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St. Patrick’s Day is 17 March.
St. Patrick’s or the feast of Saint Patrick’s Day is (almost) always on 17 March. It may occasionally be moved to avoid it falling during Holy Week.
St. Patrick’s Day is celebrated all around the world in honour of one of Ireland’s most prominent patron saints. It is said that St. Patrick was born in Roman Britain in 493, and captured by Irish raiders and taken to Ireland as a slave. Years later, when he returned to his family, he entered the church like his father and grandfather before him.
When he did return to Ireland later as a missionary, he is said to have rid the country of snakes. But seeing as there weren’t any native snake species in Ireland at that time, this legend is more likely to be an allegory for him banishing the druids or pagan "snake worshippers" from the island.
A thousand years later, a Franciscan scholar by the name of Luke Wadding ensured that the anniversary of St. Patrick’s birth became a national celebration. In modern times, St. Patrick’s Day has become an international celebration of everything Irish enjoyed by people around the world.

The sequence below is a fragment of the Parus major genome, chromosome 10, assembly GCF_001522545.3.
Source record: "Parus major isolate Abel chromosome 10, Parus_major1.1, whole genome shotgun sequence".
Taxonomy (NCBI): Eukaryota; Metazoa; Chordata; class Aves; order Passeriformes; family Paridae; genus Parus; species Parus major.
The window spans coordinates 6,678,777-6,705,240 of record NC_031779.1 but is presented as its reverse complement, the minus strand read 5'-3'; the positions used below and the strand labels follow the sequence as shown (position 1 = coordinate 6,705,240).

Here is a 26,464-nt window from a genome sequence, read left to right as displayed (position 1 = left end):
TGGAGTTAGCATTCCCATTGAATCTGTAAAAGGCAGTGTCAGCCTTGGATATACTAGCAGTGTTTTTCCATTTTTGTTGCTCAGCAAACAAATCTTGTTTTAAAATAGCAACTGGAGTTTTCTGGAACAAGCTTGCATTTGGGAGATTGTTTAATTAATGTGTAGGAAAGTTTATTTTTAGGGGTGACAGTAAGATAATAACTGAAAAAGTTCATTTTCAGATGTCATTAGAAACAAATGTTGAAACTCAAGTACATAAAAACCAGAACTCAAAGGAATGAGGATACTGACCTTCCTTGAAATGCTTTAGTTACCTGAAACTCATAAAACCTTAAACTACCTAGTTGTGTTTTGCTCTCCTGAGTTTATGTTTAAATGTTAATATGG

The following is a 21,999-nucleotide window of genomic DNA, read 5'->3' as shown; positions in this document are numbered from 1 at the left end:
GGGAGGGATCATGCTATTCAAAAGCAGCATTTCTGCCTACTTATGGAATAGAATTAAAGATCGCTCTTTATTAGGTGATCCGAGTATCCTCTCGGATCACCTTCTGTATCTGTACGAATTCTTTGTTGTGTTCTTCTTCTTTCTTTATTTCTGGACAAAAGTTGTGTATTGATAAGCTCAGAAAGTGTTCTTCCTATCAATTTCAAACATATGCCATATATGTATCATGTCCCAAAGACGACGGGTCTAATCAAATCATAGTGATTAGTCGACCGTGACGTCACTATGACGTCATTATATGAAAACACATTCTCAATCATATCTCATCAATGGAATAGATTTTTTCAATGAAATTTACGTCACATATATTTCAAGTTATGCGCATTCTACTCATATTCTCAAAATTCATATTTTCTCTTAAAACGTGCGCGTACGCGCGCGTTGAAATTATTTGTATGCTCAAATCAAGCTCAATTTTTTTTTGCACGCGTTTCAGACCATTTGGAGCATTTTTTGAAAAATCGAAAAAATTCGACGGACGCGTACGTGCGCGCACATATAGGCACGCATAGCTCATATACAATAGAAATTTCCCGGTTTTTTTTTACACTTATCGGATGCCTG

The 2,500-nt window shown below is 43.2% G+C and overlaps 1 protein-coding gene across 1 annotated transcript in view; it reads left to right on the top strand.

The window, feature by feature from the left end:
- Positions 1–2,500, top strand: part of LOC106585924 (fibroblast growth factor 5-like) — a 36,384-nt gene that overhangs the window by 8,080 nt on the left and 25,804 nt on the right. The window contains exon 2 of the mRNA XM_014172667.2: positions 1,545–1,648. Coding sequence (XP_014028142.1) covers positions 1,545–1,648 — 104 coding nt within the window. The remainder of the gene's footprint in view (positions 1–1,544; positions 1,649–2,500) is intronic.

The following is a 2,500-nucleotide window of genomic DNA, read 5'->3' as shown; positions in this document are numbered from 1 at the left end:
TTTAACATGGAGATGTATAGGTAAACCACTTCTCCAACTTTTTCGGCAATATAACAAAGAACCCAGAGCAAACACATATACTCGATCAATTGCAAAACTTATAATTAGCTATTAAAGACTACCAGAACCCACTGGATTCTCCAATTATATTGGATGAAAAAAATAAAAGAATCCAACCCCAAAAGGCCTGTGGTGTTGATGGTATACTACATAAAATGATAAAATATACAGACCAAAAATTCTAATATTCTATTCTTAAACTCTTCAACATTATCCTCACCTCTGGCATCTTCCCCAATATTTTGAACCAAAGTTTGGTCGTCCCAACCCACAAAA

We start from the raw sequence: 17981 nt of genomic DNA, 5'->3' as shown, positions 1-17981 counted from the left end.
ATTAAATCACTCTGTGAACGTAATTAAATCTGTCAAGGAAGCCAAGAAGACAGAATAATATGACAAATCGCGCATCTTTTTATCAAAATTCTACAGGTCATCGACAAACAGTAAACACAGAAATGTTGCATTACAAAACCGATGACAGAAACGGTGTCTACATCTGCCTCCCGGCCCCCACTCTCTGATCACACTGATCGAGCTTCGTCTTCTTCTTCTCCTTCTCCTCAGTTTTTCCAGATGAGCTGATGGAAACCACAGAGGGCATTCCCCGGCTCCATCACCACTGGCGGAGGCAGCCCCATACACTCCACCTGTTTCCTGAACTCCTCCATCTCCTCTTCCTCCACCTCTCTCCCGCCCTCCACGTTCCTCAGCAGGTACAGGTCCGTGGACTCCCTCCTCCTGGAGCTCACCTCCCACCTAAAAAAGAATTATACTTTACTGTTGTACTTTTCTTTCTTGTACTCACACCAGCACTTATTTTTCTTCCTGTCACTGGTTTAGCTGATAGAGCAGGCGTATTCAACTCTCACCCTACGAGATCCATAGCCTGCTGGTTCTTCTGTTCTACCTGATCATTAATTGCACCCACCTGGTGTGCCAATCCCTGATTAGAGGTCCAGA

While St. Paddy’s Day may be celebrated by wearing anything green, a festive parade, raising a pint of Guinness and reading James Joyce, there is also a more traditional side to the festival. Up until the 18th century, St. Partick’s Day was only really celebrated in Ireland, as a sombre religious occasion.
Why green? It’s in the tricolour (the Irish flag), it's the colour of the Shamrock (Ireland's national flower), and it's also the colour most associated with spring, which starts just a few days later. But more than this, what colour could better represent the luscious landscapes of the Emerald Isle?
As if that question needs an answer! Of course, if you’re drinking booze, St. Patrick's Day has become synonymous with Guinness, but you could also go for a Murphy's Irish stout, an Irish Coffee, Green Bloody Mary or Irish whiskies like Paddy's, Jameson's or Bushmills.
While you could of course just dye anything green, Saint Patrick’s Day is a great excuse to discover some traditional Irish dishes on 17 March. So if you’re looking for dinner inspiration tonight, you could try our recipes for beef and stout stew, Dublin Coddle or Irish potato griddle cakes.
Just be sure to leave room for a large slice of Chocolate & Guinness cake and if you’re cooking for children, there’s a variation using cola. But if those typical Irish dinners aren’t what you’re looking for this St. Paddy’s Day, check out the rest of our delicious higher-welfare recipes.